The issue with using certain types of metrics is that they objectify individuals by counting them and can create harm if they feel they need to disclose personal information that they may not have otherwise wanted to. Organisations need to architect inclusion to eliminate all structures of inequities, allowing for full agency, participation and decision-making for those with both visual and invisible differences. Inclusion should be a precondition that is built into the culture and creates a positive environment for everyone to thrive.
How can organisations effectively implement qualitative measurement?
When considering measuring DEI efforts and their effectiveness, organisations should consider qualitative measures that capture insights from all groups within the organisation. When gathering feedback from employees, it’s crucial to consider firstly if the right questions are being asked that consider the impact of initiatives on different people. For example, creating anonymous employee satisfaction surveys that captures how different minority groups are feeling without them having to personally disclose. Consider whether the answers indicate that it’s a “best place to work” for everyone, or only certain groups.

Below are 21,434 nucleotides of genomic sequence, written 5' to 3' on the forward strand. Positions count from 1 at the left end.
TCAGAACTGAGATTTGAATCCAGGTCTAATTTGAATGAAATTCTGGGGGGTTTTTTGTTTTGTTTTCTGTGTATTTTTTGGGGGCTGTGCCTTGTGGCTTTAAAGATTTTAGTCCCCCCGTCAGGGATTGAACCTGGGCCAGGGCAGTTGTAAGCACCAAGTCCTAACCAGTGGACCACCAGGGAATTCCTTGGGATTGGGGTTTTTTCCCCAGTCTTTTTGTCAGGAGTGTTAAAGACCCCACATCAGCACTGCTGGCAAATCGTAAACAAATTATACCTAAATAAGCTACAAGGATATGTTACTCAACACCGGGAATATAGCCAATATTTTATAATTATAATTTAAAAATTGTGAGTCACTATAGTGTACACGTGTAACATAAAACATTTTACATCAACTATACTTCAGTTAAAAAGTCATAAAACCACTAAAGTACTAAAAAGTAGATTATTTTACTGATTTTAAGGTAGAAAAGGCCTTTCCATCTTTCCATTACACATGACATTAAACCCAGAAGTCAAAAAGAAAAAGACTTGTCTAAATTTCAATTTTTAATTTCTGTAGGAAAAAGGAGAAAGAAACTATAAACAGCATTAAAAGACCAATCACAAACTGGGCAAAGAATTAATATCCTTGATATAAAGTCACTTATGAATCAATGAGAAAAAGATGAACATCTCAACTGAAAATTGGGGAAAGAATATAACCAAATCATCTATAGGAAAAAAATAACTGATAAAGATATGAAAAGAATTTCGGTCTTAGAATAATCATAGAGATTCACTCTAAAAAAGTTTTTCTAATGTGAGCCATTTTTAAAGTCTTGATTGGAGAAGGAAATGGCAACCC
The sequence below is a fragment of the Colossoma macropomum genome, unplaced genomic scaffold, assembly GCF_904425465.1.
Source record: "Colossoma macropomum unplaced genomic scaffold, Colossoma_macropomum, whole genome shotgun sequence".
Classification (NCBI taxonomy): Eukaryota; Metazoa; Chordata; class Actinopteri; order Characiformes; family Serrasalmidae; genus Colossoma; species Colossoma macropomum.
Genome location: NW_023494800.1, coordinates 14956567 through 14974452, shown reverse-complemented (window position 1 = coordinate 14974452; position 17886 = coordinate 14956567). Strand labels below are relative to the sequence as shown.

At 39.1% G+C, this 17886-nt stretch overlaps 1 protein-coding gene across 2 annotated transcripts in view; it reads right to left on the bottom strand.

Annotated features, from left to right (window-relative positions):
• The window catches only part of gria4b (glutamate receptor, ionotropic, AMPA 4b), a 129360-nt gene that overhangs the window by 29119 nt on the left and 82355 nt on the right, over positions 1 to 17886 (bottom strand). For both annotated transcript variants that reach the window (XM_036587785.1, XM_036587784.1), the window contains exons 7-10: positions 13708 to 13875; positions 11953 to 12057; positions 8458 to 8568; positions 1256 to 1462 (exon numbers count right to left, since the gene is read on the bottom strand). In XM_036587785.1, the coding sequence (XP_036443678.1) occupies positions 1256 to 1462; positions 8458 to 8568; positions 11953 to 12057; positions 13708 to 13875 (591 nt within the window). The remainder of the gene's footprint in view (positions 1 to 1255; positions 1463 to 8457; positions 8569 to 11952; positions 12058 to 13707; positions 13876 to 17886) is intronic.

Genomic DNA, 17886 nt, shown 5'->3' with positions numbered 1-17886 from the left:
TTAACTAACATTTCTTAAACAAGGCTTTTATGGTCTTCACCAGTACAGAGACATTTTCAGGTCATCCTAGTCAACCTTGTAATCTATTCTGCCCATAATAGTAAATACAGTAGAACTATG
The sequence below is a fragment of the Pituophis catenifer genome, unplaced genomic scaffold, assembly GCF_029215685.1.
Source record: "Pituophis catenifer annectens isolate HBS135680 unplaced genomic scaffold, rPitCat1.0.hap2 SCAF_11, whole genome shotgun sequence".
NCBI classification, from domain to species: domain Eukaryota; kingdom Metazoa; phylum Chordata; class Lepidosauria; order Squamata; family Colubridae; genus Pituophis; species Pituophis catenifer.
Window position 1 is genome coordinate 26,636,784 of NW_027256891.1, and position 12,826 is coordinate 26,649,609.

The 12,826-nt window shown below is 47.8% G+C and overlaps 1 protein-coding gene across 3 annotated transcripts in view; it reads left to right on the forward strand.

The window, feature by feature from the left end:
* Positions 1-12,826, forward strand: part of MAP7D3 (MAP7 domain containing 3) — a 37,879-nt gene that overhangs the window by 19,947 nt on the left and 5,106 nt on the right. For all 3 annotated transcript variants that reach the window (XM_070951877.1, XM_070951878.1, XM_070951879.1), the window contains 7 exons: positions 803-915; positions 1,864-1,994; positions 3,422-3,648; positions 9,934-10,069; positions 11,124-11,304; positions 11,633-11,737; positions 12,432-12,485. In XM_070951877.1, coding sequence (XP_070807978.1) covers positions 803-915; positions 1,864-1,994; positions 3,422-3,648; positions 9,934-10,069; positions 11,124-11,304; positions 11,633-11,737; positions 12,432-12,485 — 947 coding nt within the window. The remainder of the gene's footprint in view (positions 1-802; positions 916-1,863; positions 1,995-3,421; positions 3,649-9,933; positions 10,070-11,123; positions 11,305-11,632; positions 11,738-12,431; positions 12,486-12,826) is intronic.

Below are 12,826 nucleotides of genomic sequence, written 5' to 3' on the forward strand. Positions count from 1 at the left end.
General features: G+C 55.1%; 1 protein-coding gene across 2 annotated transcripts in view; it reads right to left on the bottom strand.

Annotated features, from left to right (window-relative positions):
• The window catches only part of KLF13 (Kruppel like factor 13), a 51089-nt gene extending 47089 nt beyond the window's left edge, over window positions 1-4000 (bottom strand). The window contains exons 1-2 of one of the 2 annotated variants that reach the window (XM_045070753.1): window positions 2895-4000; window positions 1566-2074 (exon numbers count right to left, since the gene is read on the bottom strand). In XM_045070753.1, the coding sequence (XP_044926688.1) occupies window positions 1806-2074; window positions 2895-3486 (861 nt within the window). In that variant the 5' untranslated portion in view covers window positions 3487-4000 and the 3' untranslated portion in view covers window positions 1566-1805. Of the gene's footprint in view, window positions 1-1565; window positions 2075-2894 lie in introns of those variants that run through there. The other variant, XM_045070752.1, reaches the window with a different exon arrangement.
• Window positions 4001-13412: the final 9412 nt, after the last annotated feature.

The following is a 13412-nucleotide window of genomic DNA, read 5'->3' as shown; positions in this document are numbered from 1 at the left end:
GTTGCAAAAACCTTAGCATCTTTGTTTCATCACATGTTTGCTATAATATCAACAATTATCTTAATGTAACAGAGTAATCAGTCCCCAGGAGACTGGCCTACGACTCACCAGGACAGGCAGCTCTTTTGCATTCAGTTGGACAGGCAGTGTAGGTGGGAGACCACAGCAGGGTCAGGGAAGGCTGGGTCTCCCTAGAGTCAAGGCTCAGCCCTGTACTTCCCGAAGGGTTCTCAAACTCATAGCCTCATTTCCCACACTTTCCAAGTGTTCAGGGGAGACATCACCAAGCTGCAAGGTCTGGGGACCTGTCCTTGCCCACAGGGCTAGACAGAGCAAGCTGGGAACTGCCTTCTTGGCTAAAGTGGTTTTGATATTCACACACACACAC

Following this, it’s imperative to listen deeply to the feedback provided and respond accordingly by acknowledging it and demonstrating that it has been taken into consideration and will be used in designing future initiatives or improving existing ones.
Organisations need to proactively create a psychologically safe space for open conversations to discuss any hesitations or resistance to avoid micro-aggressions that can arise and hinder progress. It’s essential that employees don’t feel individuals are being hired and promoted purely to meet diversity targets.
Local vs. global efforts